According to Scott Qaranda of the Dogwood Alliance, “Through a combination of concerted public consumer pressure and meetings with corporate managers by our Dogwood Alliance, these wood product consuming giants of the industry agreed to purchase no old growth trees or trees that were produced by the worst of the massive clear cutting of native forests. So the idea was to dry up the demand for irresponsibly produced wood.”
Both of the two prongs of the sustainable forestry movement have made further progress. Through landowner handbooks and on-the-ground demonstrations, groups such as Appalachian Voices are now training large numbers of individual private landowners to follow practices similar to those at Pioneer Forest.
The Dogwood Alliance has moved on to pressuring wood products producers to log sustainably. A recent success with timber giant Bowater according to Danna Smith, founder of Dogwood Alliance, “will not allow them to purchase wood from a landowner who would covert native forests into pine plantations.” While there is still work to be done, these activities are improving the quality of Southeastern forests. The best is yet to come. Air Quality
The southern Appalachians have some of the worst air quality on the North American continent. According to a study by National Parks Conservation Association and Appalachian Voices, the three national parks in the region, Great Smoky Mountains, Mammoth Cave, and Shenandoah National Parks are the three most air-polluted out of all 50 or so in the country. Our southern Appalachian cities represent the ten worst from across the country in terms of premature death rates from coal-fired power plant pollution. Trees in our mountains are declining and dying in many cases and many of the streams are acidified. Visibility in the parks is sometimes less than one mile due largely to power plant haze, and the toxic ozone readings in these parks at times rivals even that of big cities like Atlanta and even Los Angeles.
While automobiles play the largest role in air pollution in the West, coal-fired power plants, even sixteen years after the latest Clean Air Act, are the main source of the majority of the serious air pollutants in our region. Power plants in the nearby Ohio and Tennessee valleys supply most of the mountain’s pollution, but states such as North Carolina and Virginia have numerous such plants, and they do their share of the damage as well.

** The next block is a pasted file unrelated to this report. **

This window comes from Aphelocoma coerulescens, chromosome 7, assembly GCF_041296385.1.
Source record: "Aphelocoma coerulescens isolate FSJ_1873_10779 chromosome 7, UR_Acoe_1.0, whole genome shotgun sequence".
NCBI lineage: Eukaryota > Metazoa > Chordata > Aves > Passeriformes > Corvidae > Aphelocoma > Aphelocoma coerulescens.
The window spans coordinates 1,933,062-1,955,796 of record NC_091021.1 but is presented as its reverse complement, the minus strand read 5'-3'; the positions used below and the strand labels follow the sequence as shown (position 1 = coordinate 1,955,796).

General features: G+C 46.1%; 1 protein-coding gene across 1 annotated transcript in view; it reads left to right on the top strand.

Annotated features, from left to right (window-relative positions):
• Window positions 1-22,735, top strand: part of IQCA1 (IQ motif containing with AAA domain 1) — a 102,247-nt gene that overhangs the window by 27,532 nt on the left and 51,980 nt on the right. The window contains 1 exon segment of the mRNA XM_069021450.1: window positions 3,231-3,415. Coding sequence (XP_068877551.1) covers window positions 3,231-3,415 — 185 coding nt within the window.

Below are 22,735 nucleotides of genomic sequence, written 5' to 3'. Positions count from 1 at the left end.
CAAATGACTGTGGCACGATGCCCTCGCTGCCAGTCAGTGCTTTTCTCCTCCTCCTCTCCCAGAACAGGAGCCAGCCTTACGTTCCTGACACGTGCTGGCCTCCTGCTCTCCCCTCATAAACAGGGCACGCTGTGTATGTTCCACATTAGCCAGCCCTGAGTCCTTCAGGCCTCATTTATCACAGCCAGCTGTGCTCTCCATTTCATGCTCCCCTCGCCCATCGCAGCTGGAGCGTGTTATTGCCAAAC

Solutions to southern Appalachian air pollution must therefore include cleanup of power plants across region. Tennessee Valley Authority and American Electric Power, but also Duke Power and Progress Energy must clean up their act. The latter two energy companies have made a bold move in North Carolina by supporting the passage of the 2002 Clean Smokestacks Act. All the major pollutants other than carbon dioxide are being slashed by 60 to almost 80 percent at both Duke and Progress coal plants across the state, making the law among the strongest in the country. Virginia is currently considering similar legislation for passage this year.
Under the current anti-regulatory environment in Washington, DC, many challenges remain. Several attempts have already been made to weaken the existing federal Clean Air Act. And perhaps even more ominously, states are now, with federal blessing, considering building not only more coal-fired plants, but also new nuclear power plants.
Fighting these battles will take the maximum combined efforts of both the national environmental groups and the new generation of regional groups. These groups must rally the general public of the region to stand up to the powerful energy corporations and insist on maximizing conservation and efficiency improvements as well as renewable energy producible in the region, including solar and wind power.